Wednesday, July 21, 2010

Fish Boxes.

Recently, R. pointed me towards a paragraph from a short-story called "The Patch" by John McPhee that appeared in the Feb. 8, 2010, issue of The New Yorker. He got my attention by claiming that he thought it came close to offering a metaphor for my aesthetic, my muse. That it sounded like the way I think about information, about history, about language, as I write poetry.

Okay, so he got my attention. Here's the McPhee paragraph--a story about fathers and sons and fishing, which, in and of itself, does not sound much like my writing. But this:
Pickerel have palatal teeth. They also have teeth on their tongues, not to mention those razor jaws. On their bodies, they sometimes bear scars from the teeth of other pickerel. Pickerel that have been found in the stomachs of pickerel have in turn contained pickerel in their stomachs. A minnow found in the stomach of a pickerel had a pickerel in its stomach that had in its stomach a minnow.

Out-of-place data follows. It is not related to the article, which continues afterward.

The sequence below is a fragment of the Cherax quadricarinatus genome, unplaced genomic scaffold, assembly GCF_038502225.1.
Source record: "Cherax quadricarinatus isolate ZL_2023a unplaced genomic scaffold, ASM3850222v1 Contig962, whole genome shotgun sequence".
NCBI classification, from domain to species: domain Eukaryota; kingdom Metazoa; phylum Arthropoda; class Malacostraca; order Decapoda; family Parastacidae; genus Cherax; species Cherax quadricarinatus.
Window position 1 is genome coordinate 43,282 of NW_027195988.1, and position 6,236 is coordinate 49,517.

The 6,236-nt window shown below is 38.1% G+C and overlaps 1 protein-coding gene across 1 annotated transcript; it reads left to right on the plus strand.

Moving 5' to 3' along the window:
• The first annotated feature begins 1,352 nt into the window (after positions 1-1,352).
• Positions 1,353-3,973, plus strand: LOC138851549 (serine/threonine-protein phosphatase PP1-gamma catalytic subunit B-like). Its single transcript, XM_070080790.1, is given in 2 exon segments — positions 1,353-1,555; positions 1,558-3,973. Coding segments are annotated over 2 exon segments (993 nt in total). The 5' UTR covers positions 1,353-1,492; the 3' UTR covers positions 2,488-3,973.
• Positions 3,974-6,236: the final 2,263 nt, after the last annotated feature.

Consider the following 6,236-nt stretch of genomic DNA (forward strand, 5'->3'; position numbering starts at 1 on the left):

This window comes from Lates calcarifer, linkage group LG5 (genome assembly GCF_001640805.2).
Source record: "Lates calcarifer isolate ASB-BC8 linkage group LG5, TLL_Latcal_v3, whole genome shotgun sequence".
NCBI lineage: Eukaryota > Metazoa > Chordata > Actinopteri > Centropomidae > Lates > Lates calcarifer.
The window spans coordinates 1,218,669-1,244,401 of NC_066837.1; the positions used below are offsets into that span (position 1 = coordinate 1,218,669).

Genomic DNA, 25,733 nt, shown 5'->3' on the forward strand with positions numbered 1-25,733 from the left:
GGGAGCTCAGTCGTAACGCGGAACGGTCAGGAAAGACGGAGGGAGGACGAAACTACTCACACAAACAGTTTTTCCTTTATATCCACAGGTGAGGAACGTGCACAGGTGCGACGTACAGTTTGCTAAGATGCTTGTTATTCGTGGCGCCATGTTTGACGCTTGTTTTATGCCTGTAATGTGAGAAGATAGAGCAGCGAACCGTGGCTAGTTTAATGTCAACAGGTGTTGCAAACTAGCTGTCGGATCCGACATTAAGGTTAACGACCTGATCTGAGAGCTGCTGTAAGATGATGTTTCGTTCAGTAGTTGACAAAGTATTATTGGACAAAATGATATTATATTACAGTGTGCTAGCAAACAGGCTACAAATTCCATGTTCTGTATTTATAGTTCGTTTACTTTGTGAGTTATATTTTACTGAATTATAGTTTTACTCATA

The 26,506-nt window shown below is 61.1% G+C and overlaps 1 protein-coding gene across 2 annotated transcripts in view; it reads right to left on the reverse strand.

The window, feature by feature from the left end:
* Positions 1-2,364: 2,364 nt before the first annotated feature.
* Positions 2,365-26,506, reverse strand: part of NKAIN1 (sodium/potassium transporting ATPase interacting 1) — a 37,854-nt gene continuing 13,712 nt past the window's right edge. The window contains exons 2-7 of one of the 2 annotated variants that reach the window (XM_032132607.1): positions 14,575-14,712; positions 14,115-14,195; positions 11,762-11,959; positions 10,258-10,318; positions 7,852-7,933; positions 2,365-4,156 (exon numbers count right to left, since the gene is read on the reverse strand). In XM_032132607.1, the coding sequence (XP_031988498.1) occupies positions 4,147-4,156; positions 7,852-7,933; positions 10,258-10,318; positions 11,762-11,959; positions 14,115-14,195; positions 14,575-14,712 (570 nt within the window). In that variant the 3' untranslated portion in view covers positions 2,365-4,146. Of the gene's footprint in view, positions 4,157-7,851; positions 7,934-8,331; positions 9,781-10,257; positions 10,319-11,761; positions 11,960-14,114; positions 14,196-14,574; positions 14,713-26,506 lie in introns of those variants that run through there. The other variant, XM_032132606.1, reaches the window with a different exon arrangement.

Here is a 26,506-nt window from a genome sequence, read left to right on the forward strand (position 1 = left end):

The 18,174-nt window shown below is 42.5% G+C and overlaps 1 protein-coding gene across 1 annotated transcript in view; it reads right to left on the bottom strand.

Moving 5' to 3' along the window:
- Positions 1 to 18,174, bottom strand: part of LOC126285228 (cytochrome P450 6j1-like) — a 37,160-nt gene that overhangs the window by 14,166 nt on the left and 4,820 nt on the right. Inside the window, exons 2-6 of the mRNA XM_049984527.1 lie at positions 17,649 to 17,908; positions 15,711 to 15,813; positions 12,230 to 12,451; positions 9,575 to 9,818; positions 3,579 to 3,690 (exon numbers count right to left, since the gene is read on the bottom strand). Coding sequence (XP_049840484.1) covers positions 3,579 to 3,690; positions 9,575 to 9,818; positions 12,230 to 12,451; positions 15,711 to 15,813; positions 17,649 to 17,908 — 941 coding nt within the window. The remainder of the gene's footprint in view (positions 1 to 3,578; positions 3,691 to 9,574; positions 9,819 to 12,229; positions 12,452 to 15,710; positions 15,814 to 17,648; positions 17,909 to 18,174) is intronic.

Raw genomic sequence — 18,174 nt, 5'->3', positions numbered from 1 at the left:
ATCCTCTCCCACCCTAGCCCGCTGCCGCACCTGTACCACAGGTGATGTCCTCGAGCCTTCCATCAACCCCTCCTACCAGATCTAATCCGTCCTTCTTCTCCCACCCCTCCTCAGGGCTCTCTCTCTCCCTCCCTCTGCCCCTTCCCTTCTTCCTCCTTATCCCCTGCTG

is fantastic. Must. Now. Write. Poem. About. Pickerel.


  1. I have never met a pickerel, but that's as quirky as you are.

  2. I kinda think that already is a poem about pickerell.

  3. In a reverse way the Pickerel story reminds me of the idea that we preexist in our grandmother's womb.

    less poetically explained

    every female child is born with all her eggs. Therefor when your mother was in your grandmothers womb, the egg that held your name was in your grandmother.

  4. The rascals are tasty, too.

    If I was a pickerel, I'd eat other pickerel.

    But if I was REALLY hungry, would I eat myself?